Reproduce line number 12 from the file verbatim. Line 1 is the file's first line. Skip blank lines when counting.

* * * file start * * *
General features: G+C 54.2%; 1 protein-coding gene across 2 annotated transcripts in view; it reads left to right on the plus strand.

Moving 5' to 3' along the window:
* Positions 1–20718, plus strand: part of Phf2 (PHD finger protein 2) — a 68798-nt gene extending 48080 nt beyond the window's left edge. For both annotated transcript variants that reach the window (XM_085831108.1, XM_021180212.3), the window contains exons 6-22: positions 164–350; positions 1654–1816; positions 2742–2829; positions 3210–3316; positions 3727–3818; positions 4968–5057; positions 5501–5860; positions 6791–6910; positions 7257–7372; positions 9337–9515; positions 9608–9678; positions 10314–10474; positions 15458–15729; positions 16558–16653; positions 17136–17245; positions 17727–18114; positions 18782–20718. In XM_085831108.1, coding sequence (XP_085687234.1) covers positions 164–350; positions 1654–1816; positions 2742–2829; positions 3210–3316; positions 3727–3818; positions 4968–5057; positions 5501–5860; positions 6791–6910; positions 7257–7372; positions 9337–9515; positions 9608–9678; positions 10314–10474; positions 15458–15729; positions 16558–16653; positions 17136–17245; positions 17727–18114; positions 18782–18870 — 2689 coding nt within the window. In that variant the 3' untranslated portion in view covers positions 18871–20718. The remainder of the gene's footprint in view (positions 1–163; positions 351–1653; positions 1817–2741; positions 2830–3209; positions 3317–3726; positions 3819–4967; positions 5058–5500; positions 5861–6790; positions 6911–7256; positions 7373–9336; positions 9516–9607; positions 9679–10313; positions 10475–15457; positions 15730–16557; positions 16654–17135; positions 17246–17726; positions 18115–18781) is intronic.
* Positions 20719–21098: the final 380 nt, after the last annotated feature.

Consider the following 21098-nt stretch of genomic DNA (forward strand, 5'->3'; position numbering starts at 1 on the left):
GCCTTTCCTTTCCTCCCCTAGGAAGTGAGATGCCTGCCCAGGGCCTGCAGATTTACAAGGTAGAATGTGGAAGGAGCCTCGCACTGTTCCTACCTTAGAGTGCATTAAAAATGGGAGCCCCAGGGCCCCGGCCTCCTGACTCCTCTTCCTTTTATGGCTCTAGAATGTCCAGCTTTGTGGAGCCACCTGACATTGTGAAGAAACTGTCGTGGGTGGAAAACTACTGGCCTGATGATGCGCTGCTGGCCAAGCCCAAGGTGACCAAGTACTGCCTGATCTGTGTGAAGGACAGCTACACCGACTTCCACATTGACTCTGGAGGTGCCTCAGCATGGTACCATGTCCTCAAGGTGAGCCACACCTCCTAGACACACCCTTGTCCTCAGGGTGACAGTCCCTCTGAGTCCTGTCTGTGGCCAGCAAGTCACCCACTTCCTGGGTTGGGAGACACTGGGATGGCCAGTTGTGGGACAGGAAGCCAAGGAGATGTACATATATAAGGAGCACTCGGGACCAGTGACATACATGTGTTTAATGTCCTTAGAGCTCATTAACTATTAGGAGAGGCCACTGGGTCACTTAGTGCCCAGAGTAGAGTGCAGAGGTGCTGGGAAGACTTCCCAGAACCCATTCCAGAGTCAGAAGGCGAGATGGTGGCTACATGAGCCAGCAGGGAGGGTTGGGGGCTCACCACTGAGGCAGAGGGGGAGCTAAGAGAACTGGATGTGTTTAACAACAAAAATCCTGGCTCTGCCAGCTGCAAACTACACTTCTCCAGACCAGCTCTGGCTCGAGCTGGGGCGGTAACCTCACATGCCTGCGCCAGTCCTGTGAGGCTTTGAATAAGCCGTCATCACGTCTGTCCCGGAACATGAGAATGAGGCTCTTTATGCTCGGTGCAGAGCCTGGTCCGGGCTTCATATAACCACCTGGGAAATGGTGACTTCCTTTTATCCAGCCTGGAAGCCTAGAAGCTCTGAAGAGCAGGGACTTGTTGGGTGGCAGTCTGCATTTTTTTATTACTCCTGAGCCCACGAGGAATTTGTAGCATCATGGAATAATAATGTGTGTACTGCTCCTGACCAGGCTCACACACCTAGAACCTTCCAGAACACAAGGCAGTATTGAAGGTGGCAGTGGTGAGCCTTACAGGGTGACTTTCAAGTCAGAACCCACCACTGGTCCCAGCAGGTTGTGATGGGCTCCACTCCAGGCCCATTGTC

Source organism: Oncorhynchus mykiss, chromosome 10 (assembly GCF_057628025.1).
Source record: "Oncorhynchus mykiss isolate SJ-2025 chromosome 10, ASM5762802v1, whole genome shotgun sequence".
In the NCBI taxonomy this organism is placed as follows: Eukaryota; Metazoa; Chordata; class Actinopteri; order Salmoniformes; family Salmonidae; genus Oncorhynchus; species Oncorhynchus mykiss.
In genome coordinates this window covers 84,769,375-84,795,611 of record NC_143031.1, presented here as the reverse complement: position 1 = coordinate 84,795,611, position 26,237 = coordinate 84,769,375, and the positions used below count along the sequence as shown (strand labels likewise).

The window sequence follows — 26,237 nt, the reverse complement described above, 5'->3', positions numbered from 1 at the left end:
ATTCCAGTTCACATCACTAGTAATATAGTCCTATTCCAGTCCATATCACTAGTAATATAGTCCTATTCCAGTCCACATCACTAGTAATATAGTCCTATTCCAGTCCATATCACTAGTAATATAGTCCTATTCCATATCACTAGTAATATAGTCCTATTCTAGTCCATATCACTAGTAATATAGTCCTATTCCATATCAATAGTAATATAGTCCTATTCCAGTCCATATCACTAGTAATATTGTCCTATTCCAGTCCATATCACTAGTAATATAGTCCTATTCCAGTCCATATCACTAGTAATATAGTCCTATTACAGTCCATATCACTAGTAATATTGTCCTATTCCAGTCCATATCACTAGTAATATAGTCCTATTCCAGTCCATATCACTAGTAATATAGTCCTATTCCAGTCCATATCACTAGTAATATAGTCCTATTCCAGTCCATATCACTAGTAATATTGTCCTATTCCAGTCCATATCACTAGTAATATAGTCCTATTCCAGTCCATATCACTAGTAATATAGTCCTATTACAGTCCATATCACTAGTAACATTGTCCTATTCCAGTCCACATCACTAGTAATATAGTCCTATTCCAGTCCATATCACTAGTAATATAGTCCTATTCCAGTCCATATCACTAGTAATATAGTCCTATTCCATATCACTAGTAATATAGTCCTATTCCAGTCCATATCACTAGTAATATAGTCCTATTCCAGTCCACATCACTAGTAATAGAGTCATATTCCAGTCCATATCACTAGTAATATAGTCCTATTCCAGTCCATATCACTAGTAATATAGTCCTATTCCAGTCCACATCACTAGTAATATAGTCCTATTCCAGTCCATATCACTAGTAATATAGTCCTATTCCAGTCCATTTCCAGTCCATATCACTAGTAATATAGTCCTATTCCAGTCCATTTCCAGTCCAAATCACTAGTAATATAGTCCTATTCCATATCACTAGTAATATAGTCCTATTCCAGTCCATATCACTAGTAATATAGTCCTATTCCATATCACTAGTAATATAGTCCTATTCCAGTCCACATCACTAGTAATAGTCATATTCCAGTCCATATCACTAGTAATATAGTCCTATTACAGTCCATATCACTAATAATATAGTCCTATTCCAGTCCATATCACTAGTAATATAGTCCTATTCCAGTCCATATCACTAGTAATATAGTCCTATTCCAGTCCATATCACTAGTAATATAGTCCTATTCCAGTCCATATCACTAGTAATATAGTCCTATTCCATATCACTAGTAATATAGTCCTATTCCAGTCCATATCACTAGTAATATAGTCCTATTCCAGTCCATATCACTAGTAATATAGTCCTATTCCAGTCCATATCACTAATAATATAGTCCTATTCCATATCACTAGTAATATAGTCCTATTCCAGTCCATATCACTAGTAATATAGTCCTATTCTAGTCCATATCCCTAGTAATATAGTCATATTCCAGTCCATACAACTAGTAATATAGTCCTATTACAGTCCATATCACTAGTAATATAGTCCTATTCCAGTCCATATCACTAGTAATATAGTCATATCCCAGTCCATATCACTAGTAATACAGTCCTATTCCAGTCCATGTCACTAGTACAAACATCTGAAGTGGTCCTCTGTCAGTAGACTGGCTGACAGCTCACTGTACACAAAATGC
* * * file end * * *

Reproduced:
ATTCCAGTTCACATCACTAGTAATATAGTCCTATTCCAGTCCATATCACTAGTAATATAGTCCTATTCCAGTCCACATCACTAGTAATATAGTCCTATTCCAGTCCATATCACTAGTAATATAGTCCTATTCCATATCACTAGTAATATAGTCCTATTCTAGTCCATATCACTAGTAATATAGTCCTATTCCATATCAATAGTAATATAGTCCTATTCCAGTCCATATCACTAGTAATATTGTCCTATTCCAGTCCATATCACTAGTAATATAGTCCTATTCCAGTCCATATCACTAGTAATATAGTCCTATTACAGTCCATATCACTAGTAATATTGTCCTATTCCAGTCCATATCACTAGTAATATAGTCCTATTCCAGTCCATATCACTAGTAATATAGTCCTATTCCAGTCCATATCACTAGTAATATAGTCCTATTCCAGTCCATATCACTAGTAATATTGTCCTATTCCAGTCCATATCACTAGTAATATAGTCCTATTCCAGTCCATATCACTAGTAATATAGTCCTATTACAGTCCATATCACTAGTAACATTGTCCTATTCCAGTCCACATCACTAGTAATATAGTCCTATTCCAGTCCATATCACTAGTAATATAGTCCTATTCCAGTCCATATCACTAGTAATATAGTCCTATTCCATATCACTAGTAATATAGTCCTATTCCAGTCCATATCACTAGTAATATAGTCCTATTCCAGTCCACATCACTAGTAATAGAGTCATATTCCAGTCCATATCACTAGTAATATAGTCCTATTCCAGTCCATATCACTAGTAATATAGTCCTATTCCAGTCCACATCACTAGTAATATAGTCCTATTCCAGTCCATATCACTAGTAATATAGTCCTATTCCAGTCCATTTCCAGTCCATATCACTAGTAATATAGTCCTATTCCAGTCCATTTCCAGTCCAAATCACTAGTAATATAGTCCTATTCCATATCACTAGTAATATAGTCCTATTCCAGTCCATATCACTAGTAATATAGTCCTATTCCATATCACTAGTAATATAGTCCTATTCCAGTCCACATCACTAGTAATAGTCATATTCCAGTCCATATCACTAGTAATATAGTCCTATTACAGTCCATATCACTAATAATATAGTCCTATTCCAGTCCATATCACTAGTAATATAGTCCTATTCCAGTCCATATCACTAGTAATATAGTCCTATTCCAGTCCATATCACTAGTAATATAGTCCTATTCCAGTCCATATCACTAGTAATATAGTCCTATTCCATATCACTAGTAATATAGTCCTATTCCAGTCCATATCACTAGTAATATAGTCCTATTCCAGTCCATATCACTAGTAATATAGTCCTATTCCAGTCCATATCACTAATAATATAGTCCTATTCCATATCACTAGTAATATAGTCCTATTCCAGTCCATATCACTAGTAATATAGTCCTATTCTAGTCCATATCCCTAGTAATATAGTCATATTCCAGTCCATACAACTAGTAATATAGTCCTATTACAGTCCATATCACTAGTAATATAGTCCTATTCCAGTCCATATCACTAGTAATATAGTCATATCCCAGTCCATATCACTAGTAATACAGTCCTATTCCAGTCCATGTCACTAGTACAAACATCTGAAGTGGTCCTCTGTCAGTAGACTGGCTGACAGCTCACTGTACACAAAATGC